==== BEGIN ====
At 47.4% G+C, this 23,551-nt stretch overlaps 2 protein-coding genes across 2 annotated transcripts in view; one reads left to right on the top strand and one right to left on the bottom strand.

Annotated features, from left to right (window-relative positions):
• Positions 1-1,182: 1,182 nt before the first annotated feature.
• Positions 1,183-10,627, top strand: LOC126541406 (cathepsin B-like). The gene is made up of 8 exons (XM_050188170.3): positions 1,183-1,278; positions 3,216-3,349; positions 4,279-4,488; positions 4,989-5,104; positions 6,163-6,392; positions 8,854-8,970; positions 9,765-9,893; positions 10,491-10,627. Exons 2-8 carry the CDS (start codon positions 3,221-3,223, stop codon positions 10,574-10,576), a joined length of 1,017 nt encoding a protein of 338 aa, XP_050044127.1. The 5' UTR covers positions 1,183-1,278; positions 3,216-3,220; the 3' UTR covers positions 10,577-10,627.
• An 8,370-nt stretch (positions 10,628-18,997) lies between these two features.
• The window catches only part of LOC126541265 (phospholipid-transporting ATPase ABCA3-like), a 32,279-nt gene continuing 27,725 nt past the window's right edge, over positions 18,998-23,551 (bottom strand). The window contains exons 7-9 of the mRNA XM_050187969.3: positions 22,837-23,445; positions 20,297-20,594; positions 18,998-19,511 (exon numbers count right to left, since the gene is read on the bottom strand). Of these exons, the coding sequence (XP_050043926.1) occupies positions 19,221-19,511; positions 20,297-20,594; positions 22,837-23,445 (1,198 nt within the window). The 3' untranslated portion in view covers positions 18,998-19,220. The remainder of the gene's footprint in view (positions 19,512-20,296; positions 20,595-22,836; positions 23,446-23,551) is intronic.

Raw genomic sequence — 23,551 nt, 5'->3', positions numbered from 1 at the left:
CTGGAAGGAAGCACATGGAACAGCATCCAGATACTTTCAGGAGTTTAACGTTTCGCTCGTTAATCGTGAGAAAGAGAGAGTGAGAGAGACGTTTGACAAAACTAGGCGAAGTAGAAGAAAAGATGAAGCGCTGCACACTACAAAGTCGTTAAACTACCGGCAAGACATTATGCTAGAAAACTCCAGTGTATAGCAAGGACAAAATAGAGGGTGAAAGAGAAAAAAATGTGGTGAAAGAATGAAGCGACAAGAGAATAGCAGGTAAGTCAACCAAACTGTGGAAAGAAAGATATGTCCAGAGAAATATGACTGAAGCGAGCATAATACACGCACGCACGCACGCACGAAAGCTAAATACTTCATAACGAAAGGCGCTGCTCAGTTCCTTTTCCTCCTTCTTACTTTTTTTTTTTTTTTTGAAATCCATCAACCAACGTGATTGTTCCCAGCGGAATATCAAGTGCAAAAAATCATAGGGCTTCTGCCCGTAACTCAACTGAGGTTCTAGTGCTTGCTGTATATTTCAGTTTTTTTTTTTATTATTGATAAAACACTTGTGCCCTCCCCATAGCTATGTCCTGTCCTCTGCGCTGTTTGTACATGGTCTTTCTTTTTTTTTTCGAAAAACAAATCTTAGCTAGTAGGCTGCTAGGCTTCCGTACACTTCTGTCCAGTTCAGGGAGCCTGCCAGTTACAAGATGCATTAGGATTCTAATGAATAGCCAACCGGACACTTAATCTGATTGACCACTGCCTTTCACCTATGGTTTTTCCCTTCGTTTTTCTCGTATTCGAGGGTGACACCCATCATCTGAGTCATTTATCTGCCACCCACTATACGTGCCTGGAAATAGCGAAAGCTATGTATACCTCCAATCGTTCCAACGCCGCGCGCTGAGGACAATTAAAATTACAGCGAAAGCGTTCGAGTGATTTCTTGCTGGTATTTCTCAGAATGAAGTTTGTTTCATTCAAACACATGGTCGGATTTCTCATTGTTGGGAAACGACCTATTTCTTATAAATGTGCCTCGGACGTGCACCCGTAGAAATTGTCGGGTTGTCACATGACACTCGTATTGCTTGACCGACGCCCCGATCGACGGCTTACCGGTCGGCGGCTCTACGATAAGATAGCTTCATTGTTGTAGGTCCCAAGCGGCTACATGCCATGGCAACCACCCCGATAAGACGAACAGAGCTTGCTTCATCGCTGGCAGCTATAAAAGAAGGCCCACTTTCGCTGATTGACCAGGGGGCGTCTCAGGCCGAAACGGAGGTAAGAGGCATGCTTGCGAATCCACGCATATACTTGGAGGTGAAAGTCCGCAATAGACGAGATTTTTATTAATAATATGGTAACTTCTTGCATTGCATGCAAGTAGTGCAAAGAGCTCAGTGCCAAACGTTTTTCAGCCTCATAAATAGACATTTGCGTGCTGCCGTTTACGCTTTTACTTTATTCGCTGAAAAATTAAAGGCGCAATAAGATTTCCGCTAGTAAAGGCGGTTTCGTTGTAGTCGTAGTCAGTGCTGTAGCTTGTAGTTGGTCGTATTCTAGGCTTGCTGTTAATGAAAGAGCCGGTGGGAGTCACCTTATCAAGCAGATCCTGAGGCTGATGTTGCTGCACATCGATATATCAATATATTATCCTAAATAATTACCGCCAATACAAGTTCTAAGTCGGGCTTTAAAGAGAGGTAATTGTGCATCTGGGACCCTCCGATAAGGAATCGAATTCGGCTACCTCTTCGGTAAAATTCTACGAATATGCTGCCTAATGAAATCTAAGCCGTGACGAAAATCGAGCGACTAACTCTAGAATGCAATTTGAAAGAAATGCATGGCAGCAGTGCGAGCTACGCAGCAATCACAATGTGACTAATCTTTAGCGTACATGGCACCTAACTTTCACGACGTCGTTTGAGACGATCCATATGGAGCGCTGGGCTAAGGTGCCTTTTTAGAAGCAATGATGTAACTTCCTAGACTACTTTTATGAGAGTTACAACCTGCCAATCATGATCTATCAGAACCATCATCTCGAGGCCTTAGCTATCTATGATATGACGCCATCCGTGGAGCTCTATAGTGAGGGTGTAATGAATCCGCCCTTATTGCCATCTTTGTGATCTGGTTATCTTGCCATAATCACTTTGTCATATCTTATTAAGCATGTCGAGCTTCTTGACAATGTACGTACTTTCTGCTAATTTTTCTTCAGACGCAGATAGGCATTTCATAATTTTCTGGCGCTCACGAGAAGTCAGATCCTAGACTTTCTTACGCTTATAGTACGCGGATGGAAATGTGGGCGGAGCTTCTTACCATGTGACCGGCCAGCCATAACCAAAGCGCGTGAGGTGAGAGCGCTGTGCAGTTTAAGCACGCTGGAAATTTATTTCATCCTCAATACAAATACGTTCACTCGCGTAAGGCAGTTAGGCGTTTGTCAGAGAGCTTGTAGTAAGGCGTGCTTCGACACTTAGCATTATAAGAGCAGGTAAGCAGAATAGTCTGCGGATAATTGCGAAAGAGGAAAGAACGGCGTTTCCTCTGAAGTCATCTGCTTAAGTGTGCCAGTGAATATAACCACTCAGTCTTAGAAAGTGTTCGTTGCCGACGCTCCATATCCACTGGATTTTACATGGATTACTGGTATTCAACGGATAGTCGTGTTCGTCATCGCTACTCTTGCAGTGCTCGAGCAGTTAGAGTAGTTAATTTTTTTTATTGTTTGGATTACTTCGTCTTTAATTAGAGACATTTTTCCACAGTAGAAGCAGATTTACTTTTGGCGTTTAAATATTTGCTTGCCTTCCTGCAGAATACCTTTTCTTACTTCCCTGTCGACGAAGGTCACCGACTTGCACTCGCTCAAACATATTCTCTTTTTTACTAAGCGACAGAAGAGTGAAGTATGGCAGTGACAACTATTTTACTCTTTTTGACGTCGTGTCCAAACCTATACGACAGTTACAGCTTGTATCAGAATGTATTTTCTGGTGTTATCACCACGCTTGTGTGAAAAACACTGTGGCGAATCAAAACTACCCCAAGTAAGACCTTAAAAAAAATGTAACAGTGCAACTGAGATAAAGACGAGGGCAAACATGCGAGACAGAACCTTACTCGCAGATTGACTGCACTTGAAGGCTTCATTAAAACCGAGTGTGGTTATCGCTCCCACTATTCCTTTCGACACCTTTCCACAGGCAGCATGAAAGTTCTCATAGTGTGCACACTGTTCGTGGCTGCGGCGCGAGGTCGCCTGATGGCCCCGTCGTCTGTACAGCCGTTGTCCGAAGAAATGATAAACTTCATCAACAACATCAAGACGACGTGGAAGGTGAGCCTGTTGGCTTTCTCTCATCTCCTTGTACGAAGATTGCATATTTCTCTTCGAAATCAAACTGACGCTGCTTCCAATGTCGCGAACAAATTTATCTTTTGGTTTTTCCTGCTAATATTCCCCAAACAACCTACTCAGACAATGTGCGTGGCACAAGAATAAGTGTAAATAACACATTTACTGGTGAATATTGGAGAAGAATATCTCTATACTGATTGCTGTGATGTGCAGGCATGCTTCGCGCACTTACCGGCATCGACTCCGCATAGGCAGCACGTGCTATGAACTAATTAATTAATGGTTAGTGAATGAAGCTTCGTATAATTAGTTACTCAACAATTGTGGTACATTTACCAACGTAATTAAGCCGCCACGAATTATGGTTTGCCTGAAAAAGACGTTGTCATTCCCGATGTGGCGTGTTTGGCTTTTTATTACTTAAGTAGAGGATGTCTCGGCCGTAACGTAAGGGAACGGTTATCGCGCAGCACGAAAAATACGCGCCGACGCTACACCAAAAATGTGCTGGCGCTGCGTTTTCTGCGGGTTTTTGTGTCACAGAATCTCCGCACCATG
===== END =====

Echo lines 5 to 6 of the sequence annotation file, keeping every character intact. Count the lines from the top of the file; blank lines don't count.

• An 8,370-nt stretch (positions 10,628-18,997) lies between these two features.
• The window catches only part of LOC126541265 (phospholipid-transporting ATPase ABCA3-like), a 32,279-nt gene continuing 27,725 nt past the window's right edge, over positions 18,998-23,551 (bottom strand). The window contains exons 7-9 of the mRNA XM_050187969.3: positions 22,837-23,445; positions 20,297-20,594; positions 18,998-19,511 (exon numbers count right to left, since the gene is read on the bottom strand). Of these exons, the coding sequence (XP_050043926.1) occupies positions 19,221-19,511; positions 20,297-20,594; positions 22,837-23,445 (1,198 nt within the window). The 3' untranslated portion in view covers positions 18,998-19,220. The remainder of the gene's footprint in view (positions 19,512-20,296; positions 20,595-22,836; positions 23,446-23,551) is intronic.